Jon Lodge: Fracture
March 5 2021 - July 17 2021
This is the first major solo exhibition of Lodge’s work at MAM. Lodge retired from a career at Artcraft Printers in Billings, Montana, and studied jazz performance and composition at Berklee College of Music in Boston in the 1960s. He combines these histories to make aesthetic and philosophical musings with a minimal and reductive edge. Recent solo exhibitions include INTERFACE at the University of Wyoming Art Museum, MATRIX MODULATION at the Montana State University-Billings Northcutt Steele Gallery. The first comprehensive catalog of his work and process is forthcoming in late spring 2021.
"Fracturing is like ideas. What are ideas and where do they come from? Ideas just pop into your head and you have to capture them really quickly because they are fleeting. These ideas start popping and snapping at a certain point where they, where you can’t…they are fractured, they jump around... That possibly enables a system of generating the energy of ideas and if you can capture these you can get variables, variations of things that can happen. They can be fractured and somehow reconnected. Again, it goes back to when you are playing, if you are playing a jazz solo, you are being fractured, bounced around, knocked around…kind of like this conversation, all over the place."
—Jon Lodge, 2021
Installation views of Jon Lodge: Fracture
Jon Lodge grew up in Red Lodge, Montana, and studied jazz performance and composition at Berklee College of Music in Boston in the 1960s. After becoming the school’s photographer and art director, he gradually migrated into visual media. Lodge performed jazz from 1964 to 1973 in the Boston area before returning to Montana. He recently retired from Artcraft Printing in Billings where he managed the printing shop for many years.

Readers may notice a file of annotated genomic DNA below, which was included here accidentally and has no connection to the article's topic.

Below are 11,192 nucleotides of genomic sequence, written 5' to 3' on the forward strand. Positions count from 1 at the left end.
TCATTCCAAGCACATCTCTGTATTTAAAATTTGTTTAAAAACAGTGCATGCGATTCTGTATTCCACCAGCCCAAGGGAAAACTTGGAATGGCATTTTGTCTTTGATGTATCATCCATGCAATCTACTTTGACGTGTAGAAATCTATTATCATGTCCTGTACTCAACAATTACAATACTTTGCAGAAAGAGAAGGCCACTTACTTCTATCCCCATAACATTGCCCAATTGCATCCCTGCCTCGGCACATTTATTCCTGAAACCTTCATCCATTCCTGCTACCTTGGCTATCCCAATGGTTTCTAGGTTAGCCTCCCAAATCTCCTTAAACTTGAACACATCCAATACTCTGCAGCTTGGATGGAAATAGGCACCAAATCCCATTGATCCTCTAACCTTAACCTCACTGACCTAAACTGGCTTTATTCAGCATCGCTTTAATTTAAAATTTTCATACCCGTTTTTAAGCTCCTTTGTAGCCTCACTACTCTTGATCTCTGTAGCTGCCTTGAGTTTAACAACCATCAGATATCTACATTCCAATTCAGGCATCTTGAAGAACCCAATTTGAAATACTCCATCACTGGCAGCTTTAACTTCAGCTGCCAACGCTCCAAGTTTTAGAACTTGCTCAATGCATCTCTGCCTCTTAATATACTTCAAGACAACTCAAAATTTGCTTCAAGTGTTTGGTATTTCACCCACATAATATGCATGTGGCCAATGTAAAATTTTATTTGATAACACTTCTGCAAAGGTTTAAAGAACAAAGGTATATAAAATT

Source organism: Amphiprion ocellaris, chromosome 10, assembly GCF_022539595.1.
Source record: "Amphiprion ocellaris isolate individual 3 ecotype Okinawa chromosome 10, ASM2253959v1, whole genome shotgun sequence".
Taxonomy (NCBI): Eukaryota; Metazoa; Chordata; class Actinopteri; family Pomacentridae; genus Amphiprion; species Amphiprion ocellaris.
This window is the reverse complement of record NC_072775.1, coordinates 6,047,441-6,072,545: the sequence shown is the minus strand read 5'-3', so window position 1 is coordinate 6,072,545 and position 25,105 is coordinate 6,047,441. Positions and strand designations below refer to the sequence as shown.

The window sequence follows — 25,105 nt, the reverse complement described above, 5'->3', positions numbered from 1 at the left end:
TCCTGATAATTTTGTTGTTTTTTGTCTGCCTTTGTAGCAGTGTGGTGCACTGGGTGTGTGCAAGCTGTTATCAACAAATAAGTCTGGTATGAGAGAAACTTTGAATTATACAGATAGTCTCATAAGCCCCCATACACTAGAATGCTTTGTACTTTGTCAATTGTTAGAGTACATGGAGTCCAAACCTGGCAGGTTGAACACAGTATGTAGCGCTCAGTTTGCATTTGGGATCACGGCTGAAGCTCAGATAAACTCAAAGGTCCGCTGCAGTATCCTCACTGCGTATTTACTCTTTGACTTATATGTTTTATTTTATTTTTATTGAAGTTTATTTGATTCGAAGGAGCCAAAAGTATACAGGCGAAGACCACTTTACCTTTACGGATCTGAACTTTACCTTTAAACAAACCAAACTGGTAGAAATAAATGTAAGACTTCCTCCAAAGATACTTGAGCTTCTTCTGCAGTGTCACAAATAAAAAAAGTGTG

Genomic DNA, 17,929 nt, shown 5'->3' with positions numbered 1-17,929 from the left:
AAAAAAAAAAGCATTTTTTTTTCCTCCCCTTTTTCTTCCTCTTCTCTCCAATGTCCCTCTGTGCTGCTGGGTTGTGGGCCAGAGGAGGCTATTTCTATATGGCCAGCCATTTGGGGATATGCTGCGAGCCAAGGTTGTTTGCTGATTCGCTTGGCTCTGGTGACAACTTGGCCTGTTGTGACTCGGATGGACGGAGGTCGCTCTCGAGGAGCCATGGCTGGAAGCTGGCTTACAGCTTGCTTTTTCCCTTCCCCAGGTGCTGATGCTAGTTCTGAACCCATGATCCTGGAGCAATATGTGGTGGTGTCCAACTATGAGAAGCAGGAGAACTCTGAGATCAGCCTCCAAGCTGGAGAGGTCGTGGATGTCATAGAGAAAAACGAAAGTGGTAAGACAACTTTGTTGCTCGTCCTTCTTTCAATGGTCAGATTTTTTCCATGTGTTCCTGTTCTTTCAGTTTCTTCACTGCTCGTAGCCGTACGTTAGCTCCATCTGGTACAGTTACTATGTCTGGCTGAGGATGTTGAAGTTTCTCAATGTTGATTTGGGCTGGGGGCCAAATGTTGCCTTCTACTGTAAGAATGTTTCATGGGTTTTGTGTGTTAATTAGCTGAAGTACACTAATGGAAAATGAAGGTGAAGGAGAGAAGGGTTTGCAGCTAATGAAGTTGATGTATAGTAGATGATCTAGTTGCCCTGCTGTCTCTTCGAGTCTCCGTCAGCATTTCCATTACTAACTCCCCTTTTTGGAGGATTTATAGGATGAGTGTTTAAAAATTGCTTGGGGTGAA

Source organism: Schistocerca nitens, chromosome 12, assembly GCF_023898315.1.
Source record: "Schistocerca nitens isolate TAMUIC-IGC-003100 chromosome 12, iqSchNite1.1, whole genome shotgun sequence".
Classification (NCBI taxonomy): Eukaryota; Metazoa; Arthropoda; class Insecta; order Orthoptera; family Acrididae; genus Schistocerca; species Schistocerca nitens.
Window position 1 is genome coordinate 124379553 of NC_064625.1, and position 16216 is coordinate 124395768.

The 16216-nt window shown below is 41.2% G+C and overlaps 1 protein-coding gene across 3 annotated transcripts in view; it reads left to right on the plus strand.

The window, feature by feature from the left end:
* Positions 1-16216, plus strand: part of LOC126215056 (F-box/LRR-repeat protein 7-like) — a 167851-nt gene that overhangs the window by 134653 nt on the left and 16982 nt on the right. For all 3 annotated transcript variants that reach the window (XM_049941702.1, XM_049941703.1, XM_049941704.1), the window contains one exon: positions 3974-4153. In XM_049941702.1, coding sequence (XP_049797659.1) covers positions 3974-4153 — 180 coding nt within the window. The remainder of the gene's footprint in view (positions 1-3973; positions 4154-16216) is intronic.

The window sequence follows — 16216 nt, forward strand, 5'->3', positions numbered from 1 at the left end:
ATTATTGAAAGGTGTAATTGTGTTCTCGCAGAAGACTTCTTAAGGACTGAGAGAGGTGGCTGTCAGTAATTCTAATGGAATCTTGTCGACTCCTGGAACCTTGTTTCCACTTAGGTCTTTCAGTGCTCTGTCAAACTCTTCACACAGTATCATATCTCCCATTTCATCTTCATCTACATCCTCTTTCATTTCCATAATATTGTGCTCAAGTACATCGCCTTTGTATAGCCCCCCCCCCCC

Lodge’s work fuses systems and methodologies of music and visual art with idiosyncratic materials and processes to operate in what he calls a planned system of randomness. He has had solo/group exhibitions across the region and his work is featured in the permanent collections of the Yellowstone Art Museum, Missoula Art Museum, University of Wyoming Art Museum, and Nicolaysen Art Museum.
“In the improvisational atmosphere [of playing jazz], it all comes together and has this structure, this relationship to the melodic pattern, to harmony, and to rhythm. In free jazz, we eliminate some of those structures, but there is still the interface or the grid of even the instrumentation locked in to give it form. All of that feeling and intellectual connection, I have translated into my visual art making process.”